August 30, 2001.
Order, Supreme Court, New York County (Michael Stallman, J.), entered April 10, 2000, which denied plaintiffs' motion to restore the case, deemed dismissed pursuant to CPLR 3404, to the calendar and to permit plaintiffs to file a note of issue, unanimously reversed, on the law, the facts and in the exercise of discretion, without costs or disbursements, and the motion granted. Plaintiffs shall not file their note of issue until after the expiration of 90 days from service of this order, with notice of entry, during which time the defendant is to complete all outstanding discovery.
Stephen C. Glasser, for plaintiffs-appellants.
Cheryl Payer, for defendant-respondent.
Before: Sullivan, P.J., Nardelli, Mazzarelli, Rubin, Saxe, JJ.
This action, brought on behalf of an infant by his parent and by the parent, individually, against the City of New York for personal injury, including neurological damage to the infant and derivative loss, respectively, arising out of the infant's ingestion of lead paint, was commenced in October of 1995 and, apparently unbeknownst to the parties, marked off the calendar in June of 1997 as the result, plaintiffs claim, of clerical error. In July of 1997, plaintiffs' new counsel moved to amend the caption to substitute the infant's mother as his guardian in place of his father, to substitute counsel and to extend the time to file the note of issue. The motion was granted without opposition, at least to the extent of substituting the mother as guardian. Although a bill of particulars has been served, relevant Department of Health Records obtained, and depositions of the parties taken, including that of plaintiff mother and a representative of the City, as well as a General Municipal Law § 50-h examination of the father conducted, plaintiffs have failed to take any action in this matter, which was deemed dismissed pursuant to CPLR 3404 in June of 1998, from July 1997, when they moved, as noted, until February 15, 2000, when they moved to restore the action. In support of their motion, plaintiffs noted the serious nature of the action and their confusion as to why the case was marked off the calendar. In opposition, the City argued that plaintiffs failed to demonstrate merit to the action, a reasonable excuse for the delay, a lack of intent to abandon the action and lack of prejudice to the City. In reply, plaintiffs argued that the City could not claim prejudice as a result of any delay in the prosecution of the action, citing the fact that both parents had been deposed. In addition, plaintiffs submitted an affidavit of merit from the plaintiff mother alleging that she observed peeling paint in her apartment before the infant's birth on July 27, 1994 and that she gave notice of the condition to the New York City Department of Housing Preservation and Development, owner of the building, which failed to remove the paint until after the infant was diagnosed with the poisoning more than nine months after his birth. The IAS court denied the motion, finding neither merit to the action nor sufficient excuse for the delay in moving to restore, as well as prejudice as a consequence thereof. We reverse.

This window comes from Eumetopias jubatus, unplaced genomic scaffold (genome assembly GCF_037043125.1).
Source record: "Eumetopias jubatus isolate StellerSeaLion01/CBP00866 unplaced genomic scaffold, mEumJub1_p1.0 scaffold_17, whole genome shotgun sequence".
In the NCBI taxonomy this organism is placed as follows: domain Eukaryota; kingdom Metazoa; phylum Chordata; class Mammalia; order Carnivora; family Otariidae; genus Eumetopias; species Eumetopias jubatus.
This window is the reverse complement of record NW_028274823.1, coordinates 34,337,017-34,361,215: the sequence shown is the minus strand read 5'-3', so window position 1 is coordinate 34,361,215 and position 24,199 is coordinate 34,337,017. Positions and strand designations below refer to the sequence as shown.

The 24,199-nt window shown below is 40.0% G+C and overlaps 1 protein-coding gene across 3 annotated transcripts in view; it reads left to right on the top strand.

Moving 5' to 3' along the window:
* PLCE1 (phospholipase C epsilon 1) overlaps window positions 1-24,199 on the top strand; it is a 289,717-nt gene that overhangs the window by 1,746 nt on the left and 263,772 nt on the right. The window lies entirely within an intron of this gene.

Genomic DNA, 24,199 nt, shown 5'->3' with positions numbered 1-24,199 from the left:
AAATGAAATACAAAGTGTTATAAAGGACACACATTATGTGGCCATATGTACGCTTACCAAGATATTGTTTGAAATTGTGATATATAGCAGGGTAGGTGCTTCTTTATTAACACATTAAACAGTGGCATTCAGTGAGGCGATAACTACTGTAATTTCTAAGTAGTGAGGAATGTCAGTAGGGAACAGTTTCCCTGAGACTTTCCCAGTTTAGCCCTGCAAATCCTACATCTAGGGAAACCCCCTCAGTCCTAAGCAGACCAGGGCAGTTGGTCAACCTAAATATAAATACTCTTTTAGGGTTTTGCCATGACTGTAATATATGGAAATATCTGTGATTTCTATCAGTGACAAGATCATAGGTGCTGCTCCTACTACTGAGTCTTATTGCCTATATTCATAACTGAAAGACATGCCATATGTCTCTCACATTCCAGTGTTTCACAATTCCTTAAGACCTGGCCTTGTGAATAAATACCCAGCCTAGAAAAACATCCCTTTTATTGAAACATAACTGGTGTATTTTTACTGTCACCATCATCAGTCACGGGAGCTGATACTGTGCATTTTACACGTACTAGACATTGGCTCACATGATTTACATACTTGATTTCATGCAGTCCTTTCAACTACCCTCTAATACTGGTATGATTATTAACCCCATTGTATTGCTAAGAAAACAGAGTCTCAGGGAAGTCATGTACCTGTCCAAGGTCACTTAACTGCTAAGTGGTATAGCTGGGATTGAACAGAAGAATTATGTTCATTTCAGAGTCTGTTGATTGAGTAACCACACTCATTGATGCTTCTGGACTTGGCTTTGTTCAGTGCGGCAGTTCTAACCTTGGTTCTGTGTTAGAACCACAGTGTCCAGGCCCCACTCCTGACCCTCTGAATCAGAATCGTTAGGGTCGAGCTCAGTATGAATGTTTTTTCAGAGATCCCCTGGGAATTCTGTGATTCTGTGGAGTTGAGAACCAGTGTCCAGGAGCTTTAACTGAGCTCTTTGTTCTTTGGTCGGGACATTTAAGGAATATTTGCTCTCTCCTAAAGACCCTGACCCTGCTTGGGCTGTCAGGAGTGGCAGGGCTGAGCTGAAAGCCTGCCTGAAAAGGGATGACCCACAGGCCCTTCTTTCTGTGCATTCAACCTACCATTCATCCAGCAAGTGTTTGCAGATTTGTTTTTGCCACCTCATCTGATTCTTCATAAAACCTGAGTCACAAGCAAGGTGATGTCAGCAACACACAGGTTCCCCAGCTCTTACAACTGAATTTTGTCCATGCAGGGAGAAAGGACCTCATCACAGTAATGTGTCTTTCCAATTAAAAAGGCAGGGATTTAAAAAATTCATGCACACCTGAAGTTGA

Pursuant to CPLR 3404, a case marked off the calendar and not restored within one year is deemed abandoned and is subject to dismissal for neglect to prosecute. (Rosado v. New York City Hous. Auth., 183 A.D.2d 640.) To prevail on a motion to restore after more than a year has elapsed requires a showing of a meritorious cause of action, lack of prejudice to the opposing party, a reasonable excuse for the delay and lack of intent to abandon the action. (Id.; Sanchez v. Javind Apt. Corp., 246 A.D.2d 353.) Whether to grant such a sanction lies within the sound discretion of the court. (Carter v. City of New York, 231 A.D.2d 485.)
In that regard, the allegations set forth in the mother's affidavit, belatedly submitted and apparently ignored by the IAS court for that reason, were sufficient to show merit. (See, Juarez v. Wavecrest Mgt., 88 N.Y.2d 628.) Inasmuch as the City has been served with a timely notice of claim, received a bill of particulars as early as December 1995 and examined both parents under oath prior to dismissal, prejudice due to plaintiffs' inactivity cannot be presumed. It should be noted that the City, in opposing the motion, did not identify any particular prejudice, aside from the mere passage of time, which is legally insufficient. (See, Campbell v. Yanoff, 273 A.D.2d 166; Cappel v. RKO Stanley Warner Theaters, 61 A.D.2d 936.) Moreover, since the matter was marked off the calendar for reasons unrelated to plaintiffs' default or neglect, a relevant factor in determining whether the presumption of abandonment has been rebutted (see, Hillegass v. Duffy, 148 A.D.2d 677, 680), and since plaintiffs are able to show at least some activity during the year after the case was marked off, we are loath to find an abandonment. While plaintiffs' failure to offer an excuse for the two and one-half year period of inactivity in the prosecution of the case is troubling, the infant should not be deprived of his day in court, given the arguable merit of his claim and lack of prejudice to the City. (See, Sanchez v. Javind Apt. Corp., supra, 246 A.D.2d 353.)
In light of all the circumstances, the case should be permitted to proceed. (See, Kisch v. St. Vincent's Hosp., 279 A.D.2d 341.) We recognize that the City is entitled to further discovery and have provided accordingly.
THIS CONSTITUTES THE DECISION AND ORDER OF THE SUPREME COURT, APPELLATE DIVISION, FIRST DEPARTMENT.